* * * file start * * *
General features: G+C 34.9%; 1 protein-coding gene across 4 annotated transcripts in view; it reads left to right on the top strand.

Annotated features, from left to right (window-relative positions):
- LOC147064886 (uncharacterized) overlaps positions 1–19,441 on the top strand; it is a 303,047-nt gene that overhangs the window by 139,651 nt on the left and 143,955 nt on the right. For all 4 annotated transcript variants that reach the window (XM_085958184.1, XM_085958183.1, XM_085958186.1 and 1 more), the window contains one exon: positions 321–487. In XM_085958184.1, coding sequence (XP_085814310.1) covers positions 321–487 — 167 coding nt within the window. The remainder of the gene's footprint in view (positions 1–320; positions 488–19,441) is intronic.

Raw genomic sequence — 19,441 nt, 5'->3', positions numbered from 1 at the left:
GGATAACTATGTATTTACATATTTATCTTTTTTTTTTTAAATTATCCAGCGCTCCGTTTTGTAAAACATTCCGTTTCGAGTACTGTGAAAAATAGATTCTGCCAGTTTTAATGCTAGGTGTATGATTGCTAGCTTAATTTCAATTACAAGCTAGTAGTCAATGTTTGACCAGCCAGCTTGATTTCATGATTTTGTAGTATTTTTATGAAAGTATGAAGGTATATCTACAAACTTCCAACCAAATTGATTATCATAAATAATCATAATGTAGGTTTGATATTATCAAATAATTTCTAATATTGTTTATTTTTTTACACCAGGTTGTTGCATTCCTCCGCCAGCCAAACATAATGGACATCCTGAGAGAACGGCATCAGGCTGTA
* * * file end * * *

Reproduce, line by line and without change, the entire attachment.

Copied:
General features: G+C 34.9%; 1 protein-coding gene across 4 annotated transcripts in view; it reads left to right on the top strand.

Annotated features, from left to right (window-relative positions):
- LOC147064886 (uncharacterized) overlaps positions 1–19,441 on the top strand; it is a 303,047-nt gene that overhangs the window by 139,651 nt on the left and 143,955 nt on the right. For all 4 annotated transcript variants that reach the window (XM_085958184.1, XM_085958183.1, XM_085958186.1 and 1 more), the window contains one exon: positions 321–487. In XM_085958184.1, coding sequence (XP_085814310.1) covers positions 321–487 — 167 coding nt within the window. The remainder of the gene's footprint in view (positions 1–320; positions 488–19,441) is intronic.

Raw genomic sequence — 19,441 nt, 5'->3', positions numbered from 1 at the left:
GGATAACTATGTATTTACATATTTATCTTTTTTTTTTTAAATTATCCAGCGCTCCGTTTTGTAAAACATTCCGTTTCGAGTACTGTGAAAAATAGATTCTGCCAGTTTTAATGCTAGGTGTATGATTGCTAGCTTAATTTCAATTACAAGCTAGTAGTCAATGTTTGACCAGCCAGCTTGATTTCATGATTTTGTAGTATTTTTATGAAAGTATGAAGGTATATCTACAAACTTCCAACCAAATTGATTATCATAAATAATCATAATGTAGGTTTGATATTATCAAATAATTTCTAATATTGTTTATTTTTTTACACCAGGTTGTTGCATTCCTCCGCCAGCCAAACATAATGGACATCCTGAGAGAACGGCATCAGGCTGTA